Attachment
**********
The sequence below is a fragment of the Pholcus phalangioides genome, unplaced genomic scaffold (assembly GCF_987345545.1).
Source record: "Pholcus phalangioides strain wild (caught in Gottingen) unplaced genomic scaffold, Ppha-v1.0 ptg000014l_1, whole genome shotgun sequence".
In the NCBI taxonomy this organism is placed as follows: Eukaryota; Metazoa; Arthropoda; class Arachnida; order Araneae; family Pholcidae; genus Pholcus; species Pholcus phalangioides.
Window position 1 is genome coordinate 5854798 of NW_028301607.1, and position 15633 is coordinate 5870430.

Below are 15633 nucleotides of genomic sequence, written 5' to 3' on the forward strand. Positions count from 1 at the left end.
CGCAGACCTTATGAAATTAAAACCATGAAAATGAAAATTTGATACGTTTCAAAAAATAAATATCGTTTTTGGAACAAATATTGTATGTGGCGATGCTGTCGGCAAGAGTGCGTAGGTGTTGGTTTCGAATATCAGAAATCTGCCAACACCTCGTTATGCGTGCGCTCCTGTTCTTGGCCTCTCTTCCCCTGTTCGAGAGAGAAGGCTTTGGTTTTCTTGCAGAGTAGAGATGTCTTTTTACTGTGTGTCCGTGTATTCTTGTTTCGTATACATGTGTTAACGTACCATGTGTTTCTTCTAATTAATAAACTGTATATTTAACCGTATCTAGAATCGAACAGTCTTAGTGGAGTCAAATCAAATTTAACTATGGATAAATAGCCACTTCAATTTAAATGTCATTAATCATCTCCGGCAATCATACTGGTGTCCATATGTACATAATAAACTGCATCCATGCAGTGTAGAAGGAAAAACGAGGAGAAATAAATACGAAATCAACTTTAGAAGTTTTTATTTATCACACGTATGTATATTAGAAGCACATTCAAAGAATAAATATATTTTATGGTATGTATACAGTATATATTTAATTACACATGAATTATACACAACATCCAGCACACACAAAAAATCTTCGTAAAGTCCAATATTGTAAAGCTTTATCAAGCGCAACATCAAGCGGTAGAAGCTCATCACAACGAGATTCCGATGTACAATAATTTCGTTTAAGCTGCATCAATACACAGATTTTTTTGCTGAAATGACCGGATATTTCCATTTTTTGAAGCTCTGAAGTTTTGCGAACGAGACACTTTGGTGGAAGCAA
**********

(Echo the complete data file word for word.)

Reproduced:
The sequence below is a fragment of the Pholcus phalangioides genome, unplaced genomic scaffold (assembly GCF_987345545.1).
Source record: "Pholcus phalangioides strain wild (caught in Gottingen) unplaced genomic scaffold, Ppha-v1.0 ptg000014l_1, whole genome shotgun sequence".
In the NCBI taxonomy this organism is placed as follows: Eukaryota; Metazoa; Arthropoda; class Arachnida; order Araneae; family Pholcidae; genus Pholcus; species Pholcus phalangioides.
Window position 1 is genome coordinate 5854798 of NW_028301607.1, and position 15633 is coordinate 5870430.

Below are 15633 nucleotides of genomic sequence, written 5' to 3' on the forward strand. Positions count from 1 at the left end.
CGCAGACCTTATGAAATTAAAACCATGAAAATGAAAATTTGATACGTTTCAAAAAATAAATATCGTTTTTGGAACAAATATTGTATGTGGCGATGCTGTCGGCAAGAGTGCGTAGGTGTTGGTTTCGAATATCAGAAATCTGCCAACACCTCGTTATGCGTGCGCTCCTGTTCTTGGCCTCTCTTCCCCTGTTCGAGAGAGAAGGCTTTGGTTTTCTTGCAGAGTAGAGATGTCTTTTTACTGTGTGTCCGTGTATTCTTGTTTCGTATACATGTGTTAACGTACCATGTGTTTCTTCTAATTAATAAACTGTATATTTAACCGTATCTAGAATCGAACAGTCTTAGTGGAGTCAAATCAAATTTAACTATGGATAAATAGCCACTTCAATTTAAATGTCATTAATCATCTCCGGCAATCATACTGGTGTCCATATGTACATAATAAACTGCATCCATGCAGTGTAGAAGGAAAAACGAGGAGAAATAAATACGAAATCAACTTTAGAAGTTTTTATTTATCACACGTATGTATATTAGAAGCACATTCAAAGAATAAATATATTTTATGGTATGTATACAGTATATATTTAATTACACATGAATTATACACAACATCCAGCACACACAAAAAATCTTCGTAAAGTCCAATATTGTAAAGCTTTATCAAGCGCAACATCAAGCGGTAGAAGCTCATCACAACGAGATTCCGATGTACAATAATTTCGTTTAAGCTGCATCAATACACAGATTTTTTTGCTGAAATGACCGGATATTTCCATTTTTTGAAGCTCTGAAGTTTTGCGAACGAGACACTTTGGTGGAAGCAA